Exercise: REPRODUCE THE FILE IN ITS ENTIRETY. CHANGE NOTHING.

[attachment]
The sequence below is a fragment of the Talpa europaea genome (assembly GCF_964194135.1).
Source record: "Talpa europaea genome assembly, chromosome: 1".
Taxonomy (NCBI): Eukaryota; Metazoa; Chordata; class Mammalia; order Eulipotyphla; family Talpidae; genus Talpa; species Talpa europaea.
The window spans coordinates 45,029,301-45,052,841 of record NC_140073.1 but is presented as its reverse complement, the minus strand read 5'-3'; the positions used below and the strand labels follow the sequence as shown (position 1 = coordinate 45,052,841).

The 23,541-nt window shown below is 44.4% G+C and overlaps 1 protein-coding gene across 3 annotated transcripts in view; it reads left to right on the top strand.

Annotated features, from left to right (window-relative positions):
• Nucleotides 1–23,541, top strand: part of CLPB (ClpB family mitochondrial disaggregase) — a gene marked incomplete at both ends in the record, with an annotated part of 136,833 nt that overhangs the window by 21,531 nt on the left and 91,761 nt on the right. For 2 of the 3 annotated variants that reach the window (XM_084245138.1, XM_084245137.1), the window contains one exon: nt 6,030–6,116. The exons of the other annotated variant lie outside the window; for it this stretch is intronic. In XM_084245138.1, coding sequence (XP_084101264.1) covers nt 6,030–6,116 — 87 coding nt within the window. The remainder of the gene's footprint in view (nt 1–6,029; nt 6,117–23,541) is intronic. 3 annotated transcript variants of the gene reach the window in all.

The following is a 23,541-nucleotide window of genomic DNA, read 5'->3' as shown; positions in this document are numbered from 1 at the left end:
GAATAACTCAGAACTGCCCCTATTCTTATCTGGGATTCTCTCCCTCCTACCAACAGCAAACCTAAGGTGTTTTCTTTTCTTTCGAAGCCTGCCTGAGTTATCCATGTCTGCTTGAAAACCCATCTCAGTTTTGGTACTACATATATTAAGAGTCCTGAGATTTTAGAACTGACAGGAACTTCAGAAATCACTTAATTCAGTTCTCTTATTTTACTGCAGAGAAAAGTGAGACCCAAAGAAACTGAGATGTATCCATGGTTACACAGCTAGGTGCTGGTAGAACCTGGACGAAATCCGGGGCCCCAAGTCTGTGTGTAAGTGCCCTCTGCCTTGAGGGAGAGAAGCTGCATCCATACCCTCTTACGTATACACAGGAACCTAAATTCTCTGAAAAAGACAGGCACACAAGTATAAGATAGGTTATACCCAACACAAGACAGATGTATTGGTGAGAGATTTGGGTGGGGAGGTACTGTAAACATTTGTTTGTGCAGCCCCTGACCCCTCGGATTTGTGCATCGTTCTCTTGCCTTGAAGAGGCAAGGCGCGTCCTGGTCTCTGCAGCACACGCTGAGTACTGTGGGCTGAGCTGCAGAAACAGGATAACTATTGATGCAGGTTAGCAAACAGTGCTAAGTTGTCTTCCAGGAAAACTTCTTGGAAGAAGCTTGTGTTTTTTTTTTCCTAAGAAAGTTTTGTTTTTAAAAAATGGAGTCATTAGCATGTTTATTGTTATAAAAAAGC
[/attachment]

The sequence below is a fragment of the Talpa europaea genome (assembly GCF_964194135.1).
Source record: "Talpa europaea genome assembly, chromosome: 1".
Taxonomy (NCBI): Eukaryota; Metazoa; Chordata; class Mammalia; order Eulipotyphla; family Talpidae; genus Talpa; species Talpa europaea.
The window spans coordinates 45,029,301-45,052,841 of record NC_140073.1 but is presented as its reverse complement, the minus strand read 5'-3'; the positions used below and the strand labels follow the sequence as shown (position 1 = coordinate 45,052,841).

The 23,541-nt window shown below is 44.4% G+C and overlaps 1 protein-coding gene across 3 annotated transcripts in view; it reads left to right on the top strand.

Annotated features, from left to right (window-relative positions):
• Nucleotides 1–23,541, top strand: part of CLPB (ClpB family mitochondrial disaggregase) — a gene marked incomplete at both ends in the record, with an annotated part of 136,833 nt that overhangs the window by 21,531 nt on the left and 91,761 nt on the right. For 2 of the 3 annotated variants that reach the window (XM_084245138.1, XM_084245137.1), the window contains one exon: nt 6,030–6,116. The exons of the other annotated variant lie outside the window; for it this stretch is intronic. In XM_084245138.1, coding sequence (XP_084101264.1) covers nt 6,030–6,116 — 87 coding nt within the window. The remainder of the gene's footprint in view (nt 1–6,029; nt 6,117–23,541) is intronic. 3 annotated transcript variants of the gene reach the window in all.

The following is a 23,541-nucleotide window of genomic DNA, read 5'->3' as shown; positions in this document are numbered from 1 at the left end:
GAATAACTCAGAACTGCCCCTATTCTTATCTGGGATTCTCTCCCTCCTACCAACAGCAAACCTAAGGTGTTTTCTTTTCTTTCGAAGCCTGCCTGAGTTATCCATGTCTGCTTGAAAACCCATCTCAGTTTTGGTACTACATATATTAAGAGTCCTGAGATTTTAGAACTGACAGGAACTTCAGAAATCACTTAATTCAGTTCTCTTATTTTACTGCAGAGAAAAGTGAGACCCAAAGAAACTGAGATGTATCCATGGTTACACAGCTAGGTGCTGGTAGAACCTGGACGAAATCCGGGGCCCCAAGTCTGTGTGTAAGTGCCCTCTGCCTTGAGGGAGAGAAGCTGCATCCATACCCTCTTACGTATACACAGGAACCTAAATTCTCTGAAAAAGACAGGCACACAAGTATAAGATAGGTTATACCCAACACAAGACAGATGTATTGGTGAGAGATTTGGGTGGGGAGGTACTGTAAACATTTGTTTGTGCAGCCCCTGACCCCTCGGATTTGTGCATCGTTCTCTTGCCTTGAAGAGGCAAGGCGCGTCCTGGTCTCTGCAGCACACGCTGAGTACTGTGGGCTGAGCTGCAGAAACAGGATAACTATTGATGCAGGTTAGCAAACAGTGCTAAGTTGTCTTCCAGGAAAACTTCTTGGAAGAAGCTTGTGTTTTTTTTTTCCTAAGAAAGTTTTGTTTTTAAAAAATGGAGTCATTAGCATGTTTATTGTTATAAAAAAGC